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Husky Hoops: Is The Pac-12 Back? A Brief Preview Of The Conference.

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The Pac-12's hierarchy should be challenged by the growing depth near the top of the conference, including a new-look, super-talented Cal squad.

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Previewing the Pac-12 in the last three seasons has felt increasingly like previewing the English Premier League: discuss the two or three teams that have a realistic hope at competing for the title and then save a bit of time at the end for the rest of the pile. The lack of parity has allowed national media and fans outside the West to give the Pac-12 a lazy treatment: hype up a great Arizona team, either hype UCLA or mock the Bruins for falling short of their historical greatness, and only talk about the two or three other tourney-quality teams come March.

Now, as we look towards the 2015-16 season, it finally feels plain wrong to break down the conference in terms of Arizona, UCLA, and then everyone else. The biggest hope for our new-found chance at chaos: those crazy Golden Bears. With their massive hype and likely top-15 preseason rankings built almost entirely on a single incoming recruiting class, Coach Martin's team epitomizes the 15-16 Pac-12: the ceiling is extremely high, but god only knows how low the floor sits.

Between Utah, Cal, and Oregon, there are four or five total teams that have a respectable chance at the Pac-12 title. To me, the conference has not felt up for grabs like this since UW's last regular season title during Tony Wroten's lone year on campus.  Arizona may very well still be favored by many to win the conference. People will still pay more attention to UCLA than demanded by their on-court quality. Only this time other teams, teams that aren't supposed to compete for Pac-12 titles and attract national attention, look primed to demand an audience.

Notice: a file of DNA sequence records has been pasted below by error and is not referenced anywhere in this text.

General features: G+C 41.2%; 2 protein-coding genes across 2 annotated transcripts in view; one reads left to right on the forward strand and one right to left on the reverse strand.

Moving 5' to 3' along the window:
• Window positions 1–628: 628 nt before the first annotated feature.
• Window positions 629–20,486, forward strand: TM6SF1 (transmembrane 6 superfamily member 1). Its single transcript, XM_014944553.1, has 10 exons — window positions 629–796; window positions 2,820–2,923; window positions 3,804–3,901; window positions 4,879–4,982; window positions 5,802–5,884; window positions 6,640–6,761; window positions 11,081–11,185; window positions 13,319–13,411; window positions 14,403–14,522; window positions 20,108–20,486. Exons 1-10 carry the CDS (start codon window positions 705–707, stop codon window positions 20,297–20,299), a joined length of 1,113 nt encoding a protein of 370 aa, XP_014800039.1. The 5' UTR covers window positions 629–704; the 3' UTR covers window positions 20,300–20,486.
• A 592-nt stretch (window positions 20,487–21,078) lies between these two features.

Even the Huskies, who appear destined for a middle-of-the-road finish via their near-complete lack of experience, are extremely intriguing. They may well fail to dramatically improve on last year's record, but this will be a younger, more athletic, more talented group of players. For long stretches of play, especially early on, the results will likely be painful. However, the potential to dazzle and entertain should be far higher, and the expectation will be for the team to gel and grow tangibly as the year goes on.

Come this fall, I will be plenty eager to see what young players like Dejounte Murray and Noah Dickerson can do. Thing is, I'll be almost as excited to see what the hell those Golden Bears look like. I'll be curious to see if Jakob Poetl can take a step forward and keep Utah nipping at Arizona's heels. I'll be watching, with a mixture of fascination and mild disgust, to see if Dana Altman can piece together yet another NCAA tournament squad after losing key contributors. Hell, I'll have reason to pay attention to Oregon State, re-energized as they've been by the arrival of Wayne Tinkle and the do-it-all contributions of Gary Payton III.

For Coach Romar, this may just be a year to flash the necessary potential to earn one more season, and to build for a shot at something bigger once his ultra-young squad has matured. For the conference as a whole, it feels like a shot at building on a fine NCAA tournament by breaking up the recent Pac-12 hierarchy and contributing more than just our two traditional powers to the national consciousness.

I'd love to hear what you all have to say about this upcoming Pac-12 season as a whole, and if you share my optimism for this year as a source of much-needed change for the conference. As always, thanks for reading.